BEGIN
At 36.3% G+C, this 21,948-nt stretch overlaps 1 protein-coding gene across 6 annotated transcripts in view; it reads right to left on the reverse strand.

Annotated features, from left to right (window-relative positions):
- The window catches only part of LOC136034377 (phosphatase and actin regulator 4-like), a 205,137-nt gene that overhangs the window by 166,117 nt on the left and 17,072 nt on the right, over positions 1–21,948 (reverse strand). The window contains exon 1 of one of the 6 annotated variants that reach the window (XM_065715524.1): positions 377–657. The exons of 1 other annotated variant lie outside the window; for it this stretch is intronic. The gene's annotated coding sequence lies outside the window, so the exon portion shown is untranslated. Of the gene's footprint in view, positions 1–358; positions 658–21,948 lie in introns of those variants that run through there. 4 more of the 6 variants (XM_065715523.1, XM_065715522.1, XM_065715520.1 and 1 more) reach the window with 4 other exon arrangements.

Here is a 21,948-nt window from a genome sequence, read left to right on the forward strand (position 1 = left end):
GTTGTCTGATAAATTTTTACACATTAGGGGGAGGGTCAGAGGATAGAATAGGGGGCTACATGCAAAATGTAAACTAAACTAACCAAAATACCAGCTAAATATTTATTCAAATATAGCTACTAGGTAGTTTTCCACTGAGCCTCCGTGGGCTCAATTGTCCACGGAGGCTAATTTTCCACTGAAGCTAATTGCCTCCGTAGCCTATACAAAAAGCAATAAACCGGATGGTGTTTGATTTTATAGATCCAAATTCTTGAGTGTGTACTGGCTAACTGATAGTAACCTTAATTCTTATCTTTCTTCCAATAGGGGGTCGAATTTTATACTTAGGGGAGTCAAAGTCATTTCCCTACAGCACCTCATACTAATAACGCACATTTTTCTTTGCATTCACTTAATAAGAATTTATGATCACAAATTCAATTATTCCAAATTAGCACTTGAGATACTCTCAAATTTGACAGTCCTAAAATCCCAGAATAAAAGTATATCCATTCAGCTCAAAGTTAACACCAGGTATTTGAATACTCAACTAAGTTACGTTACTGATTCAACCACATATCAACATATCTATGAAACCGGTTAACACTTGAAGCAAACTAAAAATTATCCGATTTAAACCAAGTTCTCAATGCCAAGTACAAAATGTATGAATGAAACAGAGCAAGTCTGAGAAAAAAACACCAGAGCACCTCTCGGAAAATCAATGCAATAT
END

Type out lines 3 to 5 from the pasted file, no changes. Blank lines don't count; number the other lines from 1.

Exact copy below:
- The window catches only part of LOC136034377 (phosphatase and actin regulator 4-like), a 205,137-nt gene that overhangs the window by 166,117 nt on the left and 17,072 nt on the right, over positions 1–21,948 (reverse strand). The window contains exon 1 of one of the 6 annotated variants that reach the window (XM_065715524.1): positions 377–657. The exons of 1 other annotated variant lie outside the window; for it this stretch is intronic. The gene's annotated coding sequence lies outside the window, so the exon portion shown is untranslated. Of the gene's footprint in view, positions 1–358; positions 658–21,948 lie in introns of those variants that run through there. 4 more of the 6 variants (XM_065715523.1, XM_065715522.1, XM_065715520.1 and 1 more) reach the window with 4 other exon arrangements.

Here is a 21,948-nt window from a genome sequence, read left to right on the forward strand (position 1 = left end):
GTTGTCTGATAAATTTTTACACATTAGGGGGAGGGTCAGAGGATAGAATAGGGGGCTACATGCAAAATGTAAACTAAACTAACCAAAATACCAGCTAAATATTTATTCAAATATAGCTACTAGGTAGTTTTCCACTGAGCCTCCGTGGGCTCAATTGTCCACGGAGGCTAATTTTCCACTGAAGCTAATTGCCTCCGTAGCCTATACAAAAAGCAATAAACCGGATGGTGTTTGATTTTATAGATCCAAATTCTTGAGTGTGTACTGGCTAACTGATAGTAACCTTAATTCTTATCTTTCTTCCAATAGGGGGTCGAATTTTATACTTAGGGGAGTCAAAGTCATTTCCCTACAGCACCTCATACTAATAACGCACATTTTTCTTTGCATTCACTTAATAAGAATTTATGATCACAAATTCAATTATTCCAAATTAGCACTTGAGATACTCTCAAATTTGACAGTCCTAAAATCCCAGAATAAAAGTATATCCATTCAGCTCAAAGTTAACACCAGGTATTTGAATACTCAACTAAGTTACGTTACTGATTCAACCACATATCAACATATCTATGAAACCGGTTAACACTTGAAGCAAACTAAAAATTATCCGATTTAAACCAAGTTCTCAATGCCAAGTACAAAATGTATGAATGAAACAGAGCAAGTCTGAGAAAAAAACACCAGAGCACCTCTCGGAAAATCAATGCAATAT